What makes Kona Run?

OTM Interrogates Employees for Popular WA Bike Co.

By Ben Tobin

Sometimes gaining a real connection with a sport is simply finding the right tool that fits your personality. For me, it was walking into a bike shop in Portland, Oregon, in 1989 and seeing a bike that stood-out like a sore thumb. The first thing that came to mind was, “I want one of those.” Why? Because it looked like it had a mind of its own. The bike just happened to be a Kona mountain bike. This isn’t a sales pitch; this event was an experience, a feeling that grounded myself to the sport of mountain biking. With Kona’s presence still being felt nationwide-there must be a reason why Kona is still thriving after 16 years. Out There Monthly was able to get hold of Mark Peterson, Kona’s Team Sponsorship/Athlete coordinator, Advocacy Director, and Robin Sansom, in Product Development, to find out about the growing company that is still selling bikes out of their original store in Ferndale, WA.

What is Kona’s main objective?

Robin: Build what we ride, and ride what we build.

Mark: Improving on our proven designs and continuing to make bikes that are a good balance between durable and lightweight.

What makes Kona stand out?

Robin: We are a rider-driven company, meaning we are a company whose entire design team, sales people and often the warehouse, office and credit staff, have been hired because of their passion for cycling. I have a degree in ecology and worked as a biologist for five years, before totally committing my ‘career’ to cycling. So the input for the bike designs come from a rider’s perspective rather than an engineering, sales or marketing angle.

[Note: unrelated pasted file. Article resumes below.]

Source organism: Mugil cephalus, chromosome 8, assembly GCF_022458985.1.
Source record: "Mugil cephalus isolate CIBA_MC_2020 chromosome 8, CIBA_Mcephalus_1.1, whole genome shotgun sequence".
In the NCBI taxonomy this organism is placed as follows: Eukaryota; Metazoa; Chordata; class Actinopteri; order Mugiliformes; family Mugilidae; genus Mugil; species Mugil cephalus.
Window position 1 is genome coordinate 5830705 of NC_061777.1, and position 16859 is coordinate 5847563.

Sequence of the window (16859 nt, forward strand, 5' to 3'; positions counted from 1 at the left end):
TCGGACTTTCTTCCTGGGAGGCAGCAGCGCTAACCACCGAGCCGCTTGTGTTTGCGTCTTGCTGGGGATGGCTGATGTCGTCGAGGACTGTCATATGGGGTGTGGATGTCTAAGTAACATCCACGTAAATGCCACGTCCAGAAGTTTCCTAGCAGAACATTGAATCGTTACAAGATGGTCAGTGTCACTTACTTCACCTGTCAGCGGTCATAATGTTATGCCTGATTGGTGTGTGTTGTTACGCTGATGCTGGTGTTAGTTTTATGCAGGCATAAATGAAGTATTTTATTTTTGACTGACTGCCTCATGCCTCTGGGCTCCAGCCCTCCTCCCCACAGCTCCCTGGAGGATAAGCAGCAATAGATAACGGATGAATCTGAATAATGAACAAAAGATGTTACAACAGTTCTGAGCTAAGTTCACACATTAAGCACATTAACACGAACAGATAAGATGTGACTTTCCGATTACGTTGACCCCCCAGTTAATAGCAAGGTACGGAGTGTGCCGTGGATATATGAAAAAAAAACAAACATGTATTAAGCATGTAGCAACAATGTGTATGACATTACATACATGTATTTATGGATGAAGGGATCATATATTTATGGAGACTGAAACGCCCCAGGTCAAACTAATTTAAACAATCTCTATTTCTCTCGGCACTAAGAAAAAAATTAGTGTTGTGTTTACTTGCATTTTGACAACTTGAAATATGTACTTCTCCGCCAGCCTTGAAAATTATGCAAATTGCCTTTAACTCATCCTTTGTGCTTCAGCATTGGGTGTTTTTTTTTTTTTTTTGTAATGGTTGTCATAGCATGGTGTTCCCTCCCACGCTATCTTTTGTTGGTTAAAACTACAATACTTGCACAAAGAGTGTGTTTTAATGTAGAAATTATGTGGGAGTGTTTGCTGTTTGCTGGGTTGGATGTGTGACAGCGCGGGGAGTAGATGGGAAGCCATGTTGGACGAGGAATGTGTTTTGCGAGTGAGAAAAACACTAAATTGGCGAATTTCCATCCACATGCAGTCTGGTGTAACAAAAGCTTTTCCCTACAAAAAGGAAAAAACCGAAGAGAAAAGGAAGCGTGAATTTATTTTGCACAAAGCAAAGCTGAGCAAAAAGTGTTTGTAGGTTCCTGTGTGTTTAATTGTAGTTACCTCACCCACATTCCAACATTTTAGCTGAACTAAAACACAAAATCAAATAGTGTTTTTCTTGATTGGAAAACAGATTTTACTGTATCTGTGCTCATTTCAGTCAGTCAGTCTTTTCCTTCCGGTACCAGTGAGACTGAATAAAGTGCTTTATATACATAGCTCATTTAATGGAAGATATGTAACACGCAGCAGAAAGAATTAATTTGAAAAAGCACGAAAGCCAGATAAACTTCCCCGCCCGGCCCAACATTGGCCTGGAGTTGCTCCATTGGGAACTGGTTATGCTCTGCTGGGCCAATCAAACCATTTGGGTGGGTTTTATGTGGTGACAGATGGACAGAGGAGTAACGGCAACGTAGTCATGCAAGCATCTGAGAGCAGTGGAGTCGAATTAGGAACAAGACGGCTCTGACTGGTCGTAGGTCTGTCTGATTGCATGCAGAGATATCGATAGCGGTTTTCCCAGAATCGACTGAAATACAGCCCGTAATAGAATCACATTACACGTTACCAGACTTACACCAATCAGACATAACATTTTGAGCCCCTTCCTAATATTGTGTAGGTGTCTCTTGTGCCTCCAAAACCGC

Mark: We have enough of an edge that we are just outside of the mainstream. As result we can take more chances and don’t have to make our bike line or marketing efforts a muted gray in an effort to appeal to everyone. We’re definitely different in a good way. How long has Kona been in business? Mark: Since 1988.

Who started Kona and why?

Robin: Dan & Jake-but no one really knows why. I mean, I’ve heard about eight different stories and I just get a grin from Dan or Jake whenever I have tried to confirm them.

Mark: So they could retire in Hawaii some day.

Where are Kona bikes most popular?

Robin: Gosh, we seem to be popular everywhere, but mostly in harsh or unforgiving environments.

Mark: Anywhere there is good riding. Because our bikes ride great and our bikes get ridden instead of lost in a garage or permanently perched on a roof rack in front of the coffee shop.

Does Kona do anything to help preserve the environment?

Robin: We have a staffer that is completely committed to bike advocacy, and we endorse protocols for trail building, rider conduct, etc., which in turn is great for the environment. Given my academic/professional background, I believe that bicycle manufacturers are inherently doing the environment a favor, especially if their products are getting people to commute to work or otherwise not drive their vehicles.

Mark: Kona does a lot of philanthropic stuff. We have a grant program to help expand freeriding and dirt jumping opportunities and that helps cut down the bootleg trails. Our shop employee purchase program required an IMBA membership that helps drive trail access awareness. Currently we are working with Bristol Meyer Squibb to make custom bikes that will be used to deliver AIDS drugs to far out rural areas in Africa.

What keeps you working at kona?

Robin: A very flat Corporate structure . . . and foosball breaks. Why is Kona in the northwest?

Mark: Mountains, cceans, lakes, rivers, killer riding and the port of Vancouver B. C.

Robin: The bike riding is truly world class in every regard . . . what better place to test our bikes?

Do most of Kona employees consider themselves as avid riders?

Robin: I don’t have time to answer this, I have to go do some ‘testing’.

For more information on Kona Bikes visit: www.konaworld.com

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